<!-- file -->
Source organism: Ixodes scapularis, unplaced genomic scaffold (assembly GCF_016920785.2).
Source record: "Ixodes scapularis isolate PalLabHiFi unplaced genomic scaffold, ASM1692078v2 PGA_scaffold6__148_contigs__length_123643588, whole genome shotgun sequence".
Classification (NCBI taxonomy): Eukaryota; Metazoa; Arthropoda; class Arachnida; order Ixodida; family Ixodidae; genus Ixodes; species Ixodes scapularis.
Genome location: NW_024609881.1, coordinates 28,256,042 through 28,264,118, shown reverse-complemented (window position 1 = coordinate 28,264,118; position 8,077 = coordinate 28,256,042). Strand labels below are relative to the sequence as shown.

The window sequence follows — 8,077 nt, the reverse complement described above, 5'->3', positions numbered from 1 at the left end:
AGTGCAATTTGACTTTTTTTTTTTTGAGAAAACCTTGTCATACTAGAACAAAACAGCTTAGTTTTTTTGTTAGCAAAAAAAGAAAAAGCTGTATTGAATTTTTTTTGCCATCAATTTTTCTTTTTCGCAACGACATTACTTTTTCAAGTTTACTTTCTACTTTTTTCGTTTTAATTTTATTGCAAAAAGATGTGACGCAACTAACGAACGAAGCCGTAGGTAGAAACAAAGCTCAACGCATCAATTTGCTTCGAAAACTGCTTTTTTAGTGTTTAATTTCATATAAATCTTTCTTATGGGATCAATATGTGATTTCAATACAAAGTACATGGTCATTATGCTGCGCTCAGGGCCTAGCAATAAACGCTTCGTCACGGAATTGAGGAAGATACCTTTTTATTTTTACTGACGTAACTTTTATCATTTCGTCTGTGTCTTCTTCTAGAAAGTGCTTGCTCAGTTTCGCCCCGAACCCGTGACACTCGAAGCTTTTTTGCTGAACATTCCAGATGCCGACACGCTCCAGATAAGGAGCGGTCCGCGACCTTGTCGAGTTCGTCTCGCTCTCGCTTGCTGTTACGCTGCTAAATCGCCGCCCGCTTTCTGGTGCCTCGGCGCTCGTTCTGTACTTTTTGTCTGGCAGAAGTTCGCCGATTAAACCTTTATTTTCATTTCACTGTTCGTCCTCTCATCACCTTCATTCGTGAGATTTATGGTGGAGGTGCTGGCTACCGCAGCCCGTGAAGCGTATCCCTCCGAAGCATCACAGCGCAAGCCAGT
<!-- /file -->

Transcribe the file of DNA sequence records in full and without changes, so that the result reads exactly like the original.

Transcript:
Source organism: Ixodes scapularis, unplaced genomic scaffold (assembly GCF_016920785.2).
Source record: "Ixodes scapularis isolate PalLabHiFi unplaced genomic scaffold, ASM1692078v2 PGA_scaffold6__148_contigs__length_123643588, whole genome shotgun sequence".
Classification (NCBI taxonomy): Eukaryota; Metazoa; Arthropoda; class Arachnida; order Ixodida; family Ixodidae; genus Ixodes; species Ixodes scapularis.
Genome location: NW_024609881.1, coordinates 28,256,042 through 28,264,118, shown reverse-complemented (window position 1 = coordinate 28,264,118; position 8,077 = coordinate 28,256,042). Strand labels below are relative to the sequence as shown.

The window sequence follows — 8,077 nt, the reverse complement described above, 5'->3', positions numbered from 1 at the left end:
AGTGCAATTTGACTTTTTTTTTTTTGAGAAAACCTTGTCATACTAGAACAAAACAGCTTAGTTTTTTTGTTAGCAAAAAAAGAAAAAGCTGTATTGAATTTTTTTTGCCATCAATTTTTCTTTTTCGCAACGACATTACTTTTTCAAGTTTACTTTCTACTTTTTTCGTTTTAATTTTATTGCAAAAAGATGTGACGCAACTAACGAACGAAGCCGTAGGTAGAAACAAAGCTCAACGCATCAATTTGCTTCGAAAACTGCTTTTTTAGTGTTTAATTTCATATAAATCTTTCTTATGGGATCAATATGTGATTTCAATACAAAGTACATGGTCATTATGCTGCGCTCAGGGCCTAGCAATAAACGCTTCGTCACGGAATTGAGGAAGATACCTTTTTATTTTTACTGACGTAACTTTTATCATTTCGTCTGTGTCTTCTTCTAGAAAGTGCTTGCTCAGTTTCGCCCCGAACCCGTGACACTCGAAGCTTTTTTGCTGAACATTCCAGATGCCGACACGCTCCAGATAAGGAGCGGTCCGCGACCTTGTCGAGTTCGTCTCGCTCTCGCTTGCTGTTACGCTGCTAAATCGCCGCCCGCTTTCTGGTGCCTCGGCGCTCGTTCTGTACTTTTTGTCTGGCAGAAGTTCGCCGATTAAACCTTTATTTTCATTTCACTGTTCGTCCTCTCATCACCTTCATTCGTGAGATTTATGGTGGAGGTGCTGGCTACCGCAGCCCGTGAAGCGTATCCCTCCGAAGCATCACAGCGCAAGCCAGT